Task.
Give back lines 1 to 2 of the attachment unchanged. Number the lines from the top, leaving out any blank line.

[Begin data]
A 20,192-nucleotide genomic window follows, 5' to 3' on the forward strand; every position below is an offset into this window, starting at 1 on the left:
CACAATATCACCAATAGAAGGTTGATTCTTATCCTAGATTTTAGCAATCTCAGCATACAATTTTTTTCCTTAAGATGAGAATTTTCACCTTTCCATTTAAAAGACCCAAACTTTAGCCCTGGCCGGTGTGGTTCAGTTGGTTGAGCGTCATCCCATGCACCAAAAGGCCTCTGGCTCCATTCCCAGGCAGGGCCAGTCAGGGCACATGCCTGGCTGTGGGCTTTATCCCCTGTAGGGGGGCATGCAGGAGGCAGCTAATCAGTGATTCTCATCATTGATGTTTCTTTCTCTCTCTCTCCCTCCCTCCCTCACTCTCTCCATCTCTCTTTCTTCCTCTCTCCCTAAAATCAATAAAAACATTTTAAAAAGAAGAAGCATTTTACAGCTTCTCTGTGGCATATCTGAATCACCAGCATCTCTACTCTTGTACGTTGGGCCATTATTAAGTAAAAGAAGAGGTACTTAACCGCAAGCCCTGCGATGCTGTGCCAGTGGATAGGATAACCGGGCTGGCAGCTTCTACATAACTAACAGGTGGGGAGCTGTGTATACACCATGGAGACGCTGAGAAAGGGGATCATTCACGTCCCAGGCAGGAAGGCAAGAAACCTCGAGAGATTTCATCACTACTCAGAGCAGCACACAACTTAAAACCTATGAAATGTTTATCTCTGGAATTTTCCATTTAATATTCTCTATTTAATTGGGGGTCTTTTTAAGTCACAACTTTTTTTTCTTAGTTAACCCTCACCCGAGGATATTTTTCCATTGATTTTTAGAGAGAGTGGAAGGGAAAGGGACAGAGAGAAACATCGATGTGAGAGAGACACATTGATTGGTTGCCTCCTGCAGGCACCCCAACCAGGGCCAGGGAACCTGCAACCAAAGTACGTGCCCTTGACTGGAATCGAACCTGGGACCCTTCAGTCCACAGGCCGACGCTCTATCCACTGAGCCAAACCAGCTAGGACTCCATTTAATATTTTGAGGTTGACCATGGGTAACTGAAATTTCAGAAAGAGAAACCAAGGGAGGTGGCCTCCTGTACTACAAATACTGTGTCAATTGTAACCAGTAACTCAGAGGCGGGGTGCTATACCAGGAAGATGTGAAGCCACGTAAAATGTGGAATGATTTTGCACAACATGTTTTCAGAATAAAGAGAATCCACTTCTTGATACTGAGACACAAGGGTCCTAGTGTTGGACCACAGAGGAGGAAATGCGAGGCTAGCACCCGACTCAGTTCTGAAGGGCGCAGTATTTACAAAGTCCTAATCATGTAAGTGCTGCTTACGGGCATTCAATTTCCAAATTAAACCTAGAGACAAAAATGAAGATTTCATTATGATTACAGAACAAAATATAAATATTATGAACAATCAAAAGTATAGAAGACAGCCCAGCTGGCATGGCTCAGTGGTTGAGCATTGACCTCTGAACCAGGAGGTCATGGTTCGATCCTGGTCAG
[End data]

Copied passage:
A 20,192-nucleotide genomic window follows, 5' to 3' on the forward strand; every position below is an offset into this window, starting at 1 on the left:
CACAATATCACCAATAGAAGGTTGATTCTTATCCTAGATTTTAGCAATCTCAGCATACAATTTTTTTCCTTAAGATGAGAATTTTCACCTTTCCATTTAAAAGACCCAAACTTTAGCCCTGGCCGGTGTGGTTCAGTTGGTTGAGCGTCATCCCATGCACCAAAAGGCCTCTGGCTCCATTCCCAGGCAGGGCCAGTCAGGGCACATGCCTGGCTGTGGGCTTTATCCCCTGTAGGGGGGCATGCAGGAGGCAGCTAATCAGTGATTCTCATCATTGATGTTTCTTTCTCTCTCTCTCCCTCCCTCCCTCACTCTCTCCATCTCTCTTTCTTCCTCTCTCCCTAAAATCAATAAAAACATTTTAAAAAGAAGAAGCATTTTACAGCTTCTCTGTGGCATATCTGAATCACCAGCATCTCTACTCTTGTACGTTGGGCCATTATTAAGTAAAAGAAGAGGTACTTAACCGCAAGCCCTGCGATGCTGTGCCAGTGGATAGGATAACCGGGCTGGCAGCTTCTACATAACTAACAGGTGGGGAGCTGTGTATACACCATGGAGACGCTGAGAAAGGGGATCATTCACGTCCCAGGCAGGAAGGCAAGAAACCTCGAGAGATTTCATCACTACTCAGAGCAGCACACAACTTAAAACCTATGAAATGTTTATCTCTGGAATTTTCCATTTAATATTCTCTATTTAATTGGGGGTCTTTTTAAGTCACAACTTTTTTTTCTTAGTTAACCCTCACCCGAGGATATTTTTCCATTGATTTTTAGAGAGAGTGGAAGGGAAAGGGACAGAGAGAAACATCGATGTGAGAGAGACACATTGATTGGTTGCCTCCTGCAGGCACCCCAACCAGGGCCAGGGAACCTGCAACCAAAGTACGTGCCCTTGACTGGAATCGAACCTGGGACCCTTCAGTCCACAGGCCGACGCTCTATCCACTGAGCCAAACCAGCTAGGACTCCATTTAATATTTTGAGGTTGACCATGGGTAACTGAAATTTCAGAAAGAGAAACCAAGGGAGGTGGCCTCCTGTACTACAAATACTGTGTCAATTGTAACCAGTAACTCAGAGGCGGGGTGCTATACCAGGAAGATGTGAAGCCACGTAAAATGTGGAATGATTTTGCACAACATGTTTTCAGAATAAAGAGAATCCACTTCTTGATACTGAGACACAAGGGTCCTAGTGTTGGACCACAGAGGAGGAAATGCGAGGCTAGCACCCGACTCAGTTCTGAAGGGCGCAGTATTTACAAAGTCCTAATCATGTAAGTGCTGCTTACGGGCATTCAATTTCCAAATTAAACCTAGAGACAAAAATGAAGATTTCATTATGATTACAGAACAAAATATAAATATTATGAACAATCAAAAGTATAGAAGACAGCCCAGCTGGCATGGCTCAGTGGTTGAGCATTGACCTCTGAACCAGGAGGTCATGGTTCGATCCTGGTCAG